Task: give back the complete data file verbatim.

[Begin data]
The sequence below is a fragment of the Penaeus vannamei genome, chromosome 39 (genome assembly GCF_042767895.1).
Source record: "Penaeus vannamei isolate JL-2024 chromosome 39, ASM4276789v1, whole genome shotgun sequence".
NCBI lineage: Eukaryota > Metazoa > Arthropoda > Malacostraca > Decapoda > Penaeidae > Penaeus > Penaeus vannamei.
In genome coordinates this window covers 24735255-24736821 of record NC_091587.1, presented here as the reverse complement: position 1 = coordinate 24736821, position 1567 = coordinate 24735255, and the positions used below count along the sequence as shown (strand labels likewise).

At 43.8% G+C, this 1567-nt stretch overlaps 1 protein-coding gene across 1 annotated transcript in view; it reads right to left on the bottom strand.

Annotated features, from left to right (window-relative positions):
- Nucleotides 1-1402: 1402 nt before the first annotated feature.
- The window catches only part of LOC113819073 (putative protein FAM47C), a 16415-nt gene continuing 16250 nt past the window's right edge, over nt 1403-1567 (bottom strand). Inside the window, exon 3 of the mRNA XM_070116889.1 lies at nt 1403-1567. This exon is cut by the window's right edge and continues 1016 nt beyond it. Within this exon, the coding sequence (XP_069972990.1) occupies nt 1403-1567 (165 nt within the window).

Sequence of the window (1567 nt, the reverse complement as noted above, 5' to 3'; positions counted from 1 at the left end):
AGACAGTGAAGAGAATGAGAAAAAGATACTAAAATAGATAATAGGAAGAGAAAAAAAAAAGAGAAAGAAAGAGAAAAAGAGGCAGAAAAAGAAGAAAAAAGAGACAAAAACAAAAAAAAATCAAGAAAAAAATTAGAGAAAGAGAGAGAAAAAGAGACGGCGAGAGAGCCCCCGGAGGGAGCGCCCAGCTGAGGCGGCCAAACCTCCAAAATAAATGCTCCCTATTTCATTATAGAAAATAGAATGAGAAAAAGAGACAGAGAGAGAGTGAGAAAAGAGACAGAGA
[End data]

The sequence below is a fragment of the Penaeus vannamei genome, chromosome 39 (genome assembly GCF_042767895.1).
Source record: "Penaeus vannamei isolate JL-2024 chromosome 39, ASM4276789v1, whole genome shotgun sequence".
NCBI lineage: Eukaryota > Metazoa > Arthropoda > Malacostraca > Decapoda > Penaeidae > Penaeus > Penaeus vannamei.
In genome coordinates this window covers 24735255-24736821 of record NC_091587.1, presented here as the reverse complement: position 1 = coordinate 24736821, position 1567 = coordinate 24735255, and the positions used below count along the sequence as shown (strand labels likewise).

At 43.8% G+C, this 1567-nt stretch overlaps 1 protein-coding gene across 1 annotated transcript in view; it reads right to left on the bottom strand.

Annotated features, from left to right (window-relative positions):
- Nucleotides 1-1402: 1402 nt before the first annotated feature.
- The window catches only part of LOC113819073 (putative protein FAM47C), a 16415-nt gene continuing 16250 nt past the window's right edge, over nt 1403-1567 (bottom strand). Inside the window, exon 3 of the mRNA XM_070116889.1 lies at nt 1403-1567. This exon is cut by the window's right edge and continues 1016 nt beyond it. Within this exon, the coding sequence (XP_069972990.1) occupies nt 1403-1567 (165 nt within the window).

Sequence of the window (1567 nt, the reverse complement as noted above, 5' to 3'; positions counted from 1 at the left end):
AGACAGTGAAGAGAATGAGAAAAAGATACTAAAATAGATAATAGGAAGAGAAAAAAAAAAGAGAAAGAAAGAGAAAAAGAGGCAGAAAAAGAAGAAAAAAGAGACAAAAACAAAAAAAAATCAAGAAAAAAATTAGAGAAAGAGAGAGAAAAAGAGACGGCGAGAGAGCCCCCGGAGGGAGCGCCCAGCTGAGGCGGCCAAACCTCCAAAATAAATGCTCCCTATTTCATTATAGAAAATAGAATGAGAAAAAGAGACAGAGAGAGAGTGAGAAAAGAGACAGAGA